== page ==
There's been an unfortunate tendency of late to conflate the presence of so-called "strong" female characters with a film's overall politics, though there are numerous deeply misogynistic films with "strong" female characters and quite a few inoffensive, or even feminist, films that do not. Given that it's still quite typical for films to have only one major female character, she often exists alone within the cinematic universe, and is made to represent all women by default. It is far more important to have films that treat women like people rather than archetypes or cartoonish superwomen and it's even more important that films question broader notions of gender. Who cares if a female character is "strong" if she's surrounded by even stronger men, or conforms to imposed patriarchal ideals, or uses her strength only to further goals chosen by men and without exercising her own agency? There are any number of scenarios that render the presence of a "strong" female character utterly irrelevant by putting her in a context or having her perform actions that annul that strength. The films in this list all have female protagonists that have depth and exercise agency. These aren't necessarily feminist films; they're films that have a lot to say to feminists. For more great feminist films, see my original list, as well as my list of feminist period films.
Christopher Strong (1933)
Katharine Hepburn, at the very beginning of her extraordinary career, plays a glamorous aviatrix, Cynthia, too busy with setting new records in aviation and planning a daring round-the-world flight to care about romance. That changes when she meets Christopher Strong (Colin Clive, best known for playing Dr. Frankenstein), who is unfortunately married. The plot of this film is fairly conventional, though it's surprisingly frank about illicit sex and pregnancy outside of marriage, but for feminists, it is fascinating to see Cynthia - a pioneer in a male-dominated and highly dangerous profession - face the tragic consequences of pursuing what she wants in a society that holds her to absurd standards of morality.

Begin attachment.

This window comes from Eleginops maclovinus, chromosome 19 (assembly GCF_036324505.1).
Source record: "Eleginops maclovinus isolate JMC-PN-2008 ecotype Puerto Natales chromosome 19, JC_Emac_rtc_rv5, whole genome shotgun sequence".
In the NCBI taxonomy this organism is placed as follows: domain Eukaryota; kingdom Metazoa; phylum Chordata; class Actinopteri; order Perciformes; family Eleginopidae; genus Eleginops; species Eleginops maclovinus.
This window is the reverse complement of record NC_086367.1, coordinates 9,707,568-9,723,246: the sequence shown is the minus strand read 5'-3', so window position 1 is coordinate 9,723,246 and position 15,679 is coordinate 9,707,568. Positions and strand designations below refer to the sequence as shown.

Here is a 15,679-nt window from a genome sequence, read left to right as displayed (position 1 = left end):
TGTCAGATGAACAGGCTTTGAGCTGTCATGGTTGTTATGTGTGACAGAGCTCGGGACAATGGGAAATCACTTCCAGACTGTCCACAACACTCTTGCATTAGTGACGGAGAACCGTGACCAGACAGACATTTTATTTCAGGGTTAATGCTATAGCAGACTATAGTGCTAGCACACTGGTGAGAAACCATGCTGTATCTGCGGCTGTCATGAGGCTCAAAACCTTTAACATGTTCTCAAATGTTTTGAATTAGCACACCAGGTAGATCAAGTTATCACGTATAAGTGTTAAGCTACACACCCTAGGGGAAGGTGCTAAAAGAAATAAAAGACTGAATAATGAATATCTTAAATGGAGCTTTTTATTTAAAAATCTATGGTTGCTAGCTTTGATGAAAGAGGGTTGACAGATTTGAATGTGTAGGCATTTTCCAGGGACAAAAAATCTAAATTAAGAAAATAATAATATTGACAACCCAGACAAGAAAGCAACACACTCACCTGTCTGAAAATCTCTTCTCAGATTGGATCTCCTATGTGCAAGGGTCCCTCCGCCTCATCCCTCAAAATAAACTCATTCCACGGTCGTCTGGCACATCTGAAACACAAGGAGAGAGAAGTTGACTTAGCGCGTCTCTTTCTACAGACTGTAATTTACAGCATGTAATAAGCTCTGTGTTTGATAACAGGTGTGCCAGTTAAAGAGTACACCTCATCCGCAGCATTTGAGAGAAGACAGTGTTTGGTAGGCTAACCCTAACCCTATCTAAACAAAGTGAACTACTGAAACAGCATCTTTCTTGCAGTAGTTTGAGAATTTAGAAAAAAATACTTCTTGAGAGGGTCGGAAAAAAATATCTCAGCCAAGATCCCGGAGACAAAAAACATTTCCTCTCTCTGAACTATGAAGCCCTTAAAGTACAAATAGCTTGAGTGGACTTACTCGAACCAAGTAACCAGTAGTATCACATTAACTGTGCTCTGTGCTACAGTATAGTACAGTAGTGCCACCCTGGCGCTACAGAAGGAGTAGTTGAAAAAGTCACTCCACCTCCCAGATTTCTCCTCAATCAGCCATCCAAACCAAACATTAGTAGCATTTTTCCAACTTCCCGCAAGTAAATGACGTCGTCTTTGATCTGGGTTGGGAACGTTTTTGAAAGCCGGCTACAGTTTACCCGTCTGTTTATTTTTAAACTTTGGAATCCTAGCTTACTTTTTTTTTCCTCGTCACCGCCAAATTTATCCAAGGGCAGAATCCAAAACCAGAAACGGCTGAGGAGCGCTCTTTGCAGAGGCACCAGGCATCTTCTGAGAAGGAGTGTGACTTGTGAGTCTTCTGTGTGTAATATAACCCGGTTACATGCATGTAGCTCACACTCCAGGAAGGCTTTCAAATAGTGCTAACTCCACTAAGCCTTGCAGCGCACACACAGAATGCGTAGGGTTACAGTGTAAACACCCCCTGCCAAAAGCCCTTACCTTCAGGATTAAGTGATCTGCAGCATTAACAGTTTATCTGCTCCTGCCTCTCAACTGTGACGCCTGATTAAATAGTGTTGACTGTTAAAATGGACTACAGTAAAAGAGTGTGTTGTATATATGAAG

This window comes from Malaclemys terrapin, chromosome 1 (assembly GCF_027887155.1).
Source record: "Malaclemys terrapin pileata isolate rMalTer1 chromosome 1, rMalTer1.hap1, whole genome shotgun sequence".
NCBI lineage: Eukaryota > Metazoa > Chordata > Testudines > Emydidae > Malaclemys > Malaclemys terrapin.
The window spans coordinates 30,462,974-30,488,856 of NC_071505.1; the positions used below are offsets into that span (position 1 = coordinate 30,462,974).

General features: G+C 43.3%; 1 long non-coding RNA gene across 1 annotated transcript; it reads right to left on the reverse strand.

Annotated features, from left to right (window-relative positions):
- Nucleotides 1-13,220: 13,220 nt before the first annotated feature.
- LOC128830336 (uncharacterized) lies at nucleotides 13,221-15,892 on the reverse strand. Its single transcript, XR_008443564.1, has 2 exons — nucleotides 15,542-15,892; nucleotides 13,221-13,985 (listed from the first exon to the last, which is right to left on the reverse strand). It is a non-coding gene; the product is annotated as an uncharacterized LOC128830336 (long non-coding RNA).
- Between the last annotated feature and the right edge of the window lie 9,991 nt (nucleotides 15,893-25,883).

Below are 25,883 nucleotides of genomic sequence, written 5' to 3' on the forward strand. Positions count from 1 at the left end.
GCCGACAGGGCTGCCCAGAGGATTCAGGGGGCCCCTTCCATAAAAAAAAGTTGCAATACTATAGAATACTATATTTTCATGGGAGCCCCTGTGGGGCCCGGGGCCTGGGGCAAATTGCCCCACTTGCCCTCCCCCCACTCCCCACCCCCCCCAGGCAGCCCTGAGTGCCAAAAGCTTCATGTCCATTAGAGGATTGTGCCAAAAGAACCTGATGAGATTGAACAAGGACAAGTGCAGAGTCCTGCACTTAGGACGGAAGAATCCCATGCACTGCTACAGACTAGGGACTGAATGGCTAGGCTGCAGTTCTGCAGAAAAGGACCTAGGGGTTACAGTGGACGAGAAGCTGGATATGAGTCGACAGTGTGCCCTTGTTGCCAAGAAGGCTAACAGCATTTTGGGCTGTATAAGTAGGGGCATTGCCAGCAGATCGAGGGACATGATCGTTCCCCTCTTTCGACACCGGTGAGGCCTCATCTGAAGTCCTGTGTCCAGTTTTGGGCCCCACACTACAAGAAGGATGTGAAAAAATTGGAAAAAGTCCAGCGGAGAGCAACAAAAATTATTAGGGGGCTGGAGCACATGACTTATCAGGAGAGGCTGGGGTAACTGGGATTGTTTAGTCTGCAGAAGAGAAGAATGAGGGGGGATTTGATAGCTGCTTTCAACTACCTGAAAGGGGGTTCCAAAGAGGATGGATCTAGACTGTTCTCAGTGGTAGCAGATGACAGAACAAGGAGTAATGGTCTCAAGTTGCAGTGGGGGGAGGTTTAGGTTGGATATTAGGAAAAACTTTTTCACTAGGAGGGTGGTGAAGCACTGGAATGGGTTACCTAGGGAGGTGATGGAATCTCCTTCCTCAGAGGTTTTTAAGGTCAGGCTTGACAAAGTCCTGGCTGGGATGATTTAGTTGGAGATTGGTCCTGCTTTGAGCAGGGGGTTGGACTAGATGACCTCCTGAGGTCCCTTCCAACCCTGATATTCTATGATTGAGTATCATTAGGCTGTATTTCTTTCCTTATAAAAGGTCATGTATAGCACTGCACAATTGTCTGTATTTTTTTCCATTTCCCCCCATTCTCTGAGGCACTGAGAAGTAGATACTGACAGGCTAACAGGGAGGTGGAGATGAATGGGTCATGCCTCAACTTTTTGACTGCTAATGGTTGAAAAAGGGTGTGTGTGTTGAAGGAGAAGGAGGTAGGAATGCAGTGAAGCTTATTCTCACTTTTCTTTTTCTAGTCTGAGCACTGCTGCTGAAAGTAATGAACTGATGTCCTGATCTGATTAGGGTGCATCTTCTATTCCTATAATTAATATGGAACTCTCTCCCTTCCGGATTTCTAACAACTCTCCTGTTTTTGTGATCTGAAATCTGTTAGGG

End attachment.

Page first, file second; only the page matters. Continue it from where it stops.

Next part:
She Done Him Wrong (1933)
The best of Mae West's films, She Done Him Wrong is set in a bawdy saloon where the show's star, Lady Lou, tells any man she wants to "come up sometime and see me." West was (and let's face it, is) an utterly unique presence in Hollywood cinema, unabashedly sexual and most definitely sexually active, busting out of tight bejeweled bodices, and never, ever apologizing. Despite playing characters of ill repute (to put it mildly), West always played women with their hearts in the right place and she always got her man - in other words, she had as much sex as she wanted and she never payed the price exacted on pretty much every other such cinematic character for decades to come. A very young Cary Grant plays the earnest Salvation Army worker who attracts the attention of Lady Lou.
The Lady Eve (1941)
Directed and written by the great Preston Sturges, The Lady Eve stars Barbara Stanwyck as Jean, an alluring card shark with her calculating eye on naive millionaire herpetologist Charles (Henry Fonda). Her scheme is stymied by the good intentions of Charles's staff, but having fallen for the guy, she decides to pull her greatest con to get Charles back. Stanwyck regularly pushed the envelope, playing daring characters; in this film, she defies convention by doggedly pursuing her man without becoming a femme fatale. Though one would be hard-pressed to call this film, with its heavy reference to the story of Adam and Eve, a feminist work, its gender politics are far from typical and are a fascinating study.
Salt of the Earth (1954)
One of the earliest American feminist films, Salt of the Earth languished in obscurity for many decades because it was made by black-listed filmmakers and denounced as communist propaganda, and indeed it has the euphoric fervor of Eisenstein's most powerful films. The film owes a great deal to the Neorealist movement, with its cast of largely non-professional actors, its pro-union sentiments, and its subject matter, a strike against a mining company. The film is narrated by Esperanza (Rosaura Revueltas), a miner's wife who convinces the other women to join their men in the fight for better working conditions. One of my favorite scenes in all of American cinema is in this film; in it, the picketing women have been jailed by the police along with their children and continue to protest, chanting, "We want the milk," so that they can feed their little ones. An exhilarating document of social protest, set-backs, and change, Salt of the Earth is revolutionary.